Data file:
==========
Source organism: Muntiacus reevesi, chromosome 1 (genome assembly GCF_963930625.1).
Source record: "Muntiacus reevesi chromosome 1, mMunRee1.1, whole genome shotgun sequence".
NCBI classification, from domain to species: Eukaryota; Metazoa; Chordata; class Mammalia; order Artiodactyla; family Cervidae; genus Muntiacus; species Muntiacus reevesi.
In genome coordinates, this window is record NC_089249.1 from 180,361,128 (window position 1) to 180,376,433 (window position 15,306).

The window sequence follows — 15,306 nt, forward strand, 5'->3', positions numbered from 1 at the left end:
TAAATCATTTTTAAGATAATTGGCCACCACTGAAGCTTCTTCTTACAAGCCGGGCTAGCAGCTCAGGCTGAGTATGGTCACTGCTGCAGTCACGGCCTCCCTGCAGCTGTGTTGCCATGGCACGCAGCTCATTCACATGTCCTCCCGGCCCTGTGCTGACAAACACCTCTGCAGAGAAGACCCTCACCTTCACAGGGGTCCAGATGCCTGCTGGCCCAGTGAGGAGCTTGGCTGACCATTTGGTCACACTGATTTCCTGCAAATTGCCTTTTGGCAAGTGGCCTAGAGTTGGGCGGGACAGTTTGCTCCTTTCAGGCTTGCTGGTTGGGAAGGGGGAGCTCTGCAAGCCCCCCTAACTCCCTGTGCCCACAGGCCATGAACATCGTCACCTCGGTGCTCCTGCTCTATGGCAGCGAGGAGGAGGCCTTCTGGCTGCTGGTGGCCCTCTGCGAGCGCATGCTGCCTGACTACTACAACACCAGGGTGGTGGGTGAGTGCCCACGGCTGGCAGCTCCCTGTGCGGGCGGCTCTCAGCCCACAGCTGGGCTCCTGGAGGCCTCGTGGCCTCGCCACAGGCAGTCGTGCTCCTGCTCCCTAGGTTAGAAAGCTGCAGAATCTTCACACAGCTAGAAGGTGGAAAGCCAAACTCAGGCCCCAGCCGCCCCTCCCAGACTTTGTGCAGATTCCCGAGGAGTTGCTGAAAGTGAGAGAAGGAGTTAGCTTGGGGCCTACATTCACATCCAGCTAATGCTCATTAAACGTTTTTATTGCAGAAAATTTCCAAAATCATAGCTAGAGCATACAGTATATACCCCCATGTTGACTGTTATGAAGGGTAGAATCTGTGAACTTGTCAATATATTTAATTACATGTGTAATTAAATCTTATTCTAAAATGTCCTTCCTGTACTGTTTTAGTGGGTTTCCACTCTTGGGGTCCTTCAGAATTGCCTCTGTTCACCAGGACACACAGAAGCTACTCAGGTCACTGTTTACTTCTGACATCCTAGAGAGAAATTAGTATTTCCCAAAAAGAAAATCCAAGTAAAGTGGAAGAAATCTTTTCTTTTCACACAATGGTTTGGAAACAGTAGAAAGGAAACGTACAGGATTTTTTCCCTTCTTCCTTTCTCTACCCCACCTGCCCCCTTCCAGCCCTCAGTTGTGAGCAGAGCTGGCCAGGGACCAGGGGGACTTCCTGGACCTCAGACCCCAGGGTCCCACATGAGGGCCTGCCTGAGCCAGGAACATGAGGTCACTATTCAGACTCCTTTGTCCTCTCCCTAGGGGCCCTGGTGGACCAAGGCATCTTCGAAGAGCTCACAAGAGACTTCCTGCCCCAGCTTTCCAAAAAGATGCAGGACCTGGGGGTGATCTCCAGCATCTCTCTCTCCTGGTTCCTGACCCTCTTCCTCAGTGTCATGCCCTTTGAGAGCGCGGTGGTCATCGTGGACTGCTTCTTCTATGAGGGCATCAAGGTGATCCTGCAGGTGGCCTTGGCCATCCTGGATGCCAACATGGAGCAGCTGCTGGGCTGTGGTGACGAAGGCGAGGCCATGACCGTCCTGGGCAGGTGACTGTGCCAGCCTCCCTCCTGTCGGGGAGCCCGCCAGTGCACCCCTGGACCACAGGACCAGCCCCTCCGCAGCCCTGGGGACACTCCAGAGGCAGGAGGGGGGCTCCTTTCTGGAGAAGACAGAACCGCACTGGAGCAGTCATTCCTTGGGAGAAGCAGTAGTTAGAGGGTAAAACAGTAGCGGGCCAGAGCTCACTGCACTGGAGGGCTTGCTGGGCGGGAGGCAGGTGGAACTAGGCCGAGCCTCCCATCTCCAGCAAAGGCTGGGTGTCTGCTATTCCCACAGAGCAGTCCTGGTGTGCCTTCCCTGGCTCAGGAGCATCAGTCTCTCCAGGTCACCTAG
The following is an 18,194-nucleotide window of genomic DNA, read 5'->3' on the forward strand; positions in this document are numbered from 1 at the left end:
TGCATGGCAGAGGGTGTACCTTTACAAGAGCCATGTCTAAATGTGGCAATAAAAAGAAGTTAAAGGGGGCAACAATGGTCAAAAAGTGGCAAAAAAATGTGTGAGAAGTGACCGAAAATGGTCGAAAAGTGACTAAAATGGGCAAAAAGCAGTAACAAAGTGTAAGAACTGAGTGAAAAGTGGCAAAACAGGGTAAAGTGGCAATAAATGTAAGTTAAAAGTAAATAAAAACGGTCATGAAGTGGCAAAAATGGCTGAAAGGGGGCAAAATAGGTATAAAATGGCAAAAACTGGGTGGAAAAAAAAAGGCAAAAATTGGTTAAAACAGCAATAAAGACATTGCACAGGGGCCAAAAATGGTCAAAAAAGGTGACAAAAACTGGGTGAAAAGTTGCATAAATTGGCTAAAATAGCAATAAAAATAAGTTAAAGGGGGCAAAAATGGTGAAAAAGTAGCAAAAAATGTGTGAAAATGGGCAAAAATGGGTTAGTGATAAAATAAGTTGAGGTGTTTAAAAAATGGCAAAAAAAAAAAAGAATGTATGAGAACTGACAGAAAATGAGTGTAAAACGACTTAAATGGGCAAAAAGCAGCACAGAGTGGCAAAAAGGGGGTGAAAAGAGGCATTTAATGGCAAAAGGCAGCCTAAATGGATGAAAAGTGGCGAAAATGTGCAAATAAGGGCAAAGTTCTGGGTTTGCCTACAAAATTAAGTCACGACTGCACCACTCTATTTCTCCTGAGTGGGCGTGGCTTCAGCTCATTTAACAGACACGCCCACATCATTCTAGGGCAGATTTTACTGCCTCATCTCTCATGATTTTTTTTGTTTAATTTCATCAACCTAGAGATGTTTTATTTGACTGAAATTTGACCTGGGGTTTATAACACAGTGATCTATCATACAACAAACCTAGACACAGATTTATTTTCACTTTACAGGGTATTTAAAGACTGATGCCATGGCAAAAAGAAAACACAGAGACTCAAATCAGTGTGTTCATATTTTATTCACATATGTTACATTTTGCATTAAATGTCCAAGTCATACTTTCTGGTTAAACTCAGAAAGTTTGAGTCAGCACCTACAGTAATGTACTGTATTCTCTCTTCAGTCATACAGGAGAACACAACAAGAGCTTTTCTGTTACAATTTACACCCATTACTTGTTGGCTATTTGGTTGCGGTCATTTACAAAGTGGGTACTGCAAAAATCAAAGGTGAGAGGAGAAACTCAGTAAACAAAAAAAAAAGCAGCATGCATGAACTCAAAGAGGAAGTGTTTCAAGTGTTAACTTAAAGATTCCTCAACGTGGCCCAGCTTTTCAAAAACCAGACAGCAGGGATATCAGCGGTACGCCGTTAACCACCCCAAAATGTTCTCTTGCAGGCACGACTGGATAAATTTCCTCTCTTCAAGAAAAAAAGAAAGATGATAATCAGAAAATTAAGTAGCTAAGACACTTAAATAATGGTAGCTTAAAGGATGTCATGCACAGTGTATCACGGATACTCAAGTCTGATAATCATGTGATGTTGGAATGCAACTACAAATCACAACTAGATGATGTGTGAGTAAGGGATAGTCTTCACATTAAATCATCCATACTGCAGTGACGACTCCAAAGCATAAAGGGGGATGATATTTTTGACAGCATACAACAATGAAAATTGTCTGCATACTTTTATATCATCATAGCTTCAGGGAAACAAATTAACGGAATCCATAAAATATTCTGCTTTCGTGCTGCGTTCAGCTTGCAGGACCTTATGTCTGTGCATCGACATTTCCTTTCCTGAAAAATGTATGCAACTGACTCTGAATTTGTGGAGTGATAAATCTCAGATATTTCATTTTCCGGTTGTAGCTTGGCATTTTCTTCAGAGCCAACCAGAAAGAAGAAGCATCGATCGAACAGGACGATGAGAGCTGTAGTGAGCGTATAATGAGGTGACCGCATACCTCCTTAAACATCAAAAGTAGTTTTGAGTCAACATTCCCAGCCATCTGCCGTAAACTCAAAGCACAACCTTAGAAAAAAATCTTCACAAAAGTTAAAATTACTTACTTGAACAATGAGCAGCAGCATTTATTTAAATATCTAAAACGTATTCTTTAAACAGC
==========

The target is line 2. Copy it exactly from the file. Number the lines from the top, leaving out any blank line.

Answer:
Source record: "Muntiacus reevesi chromosome 1, mMunRee1.1, whole genome shotgun sequence".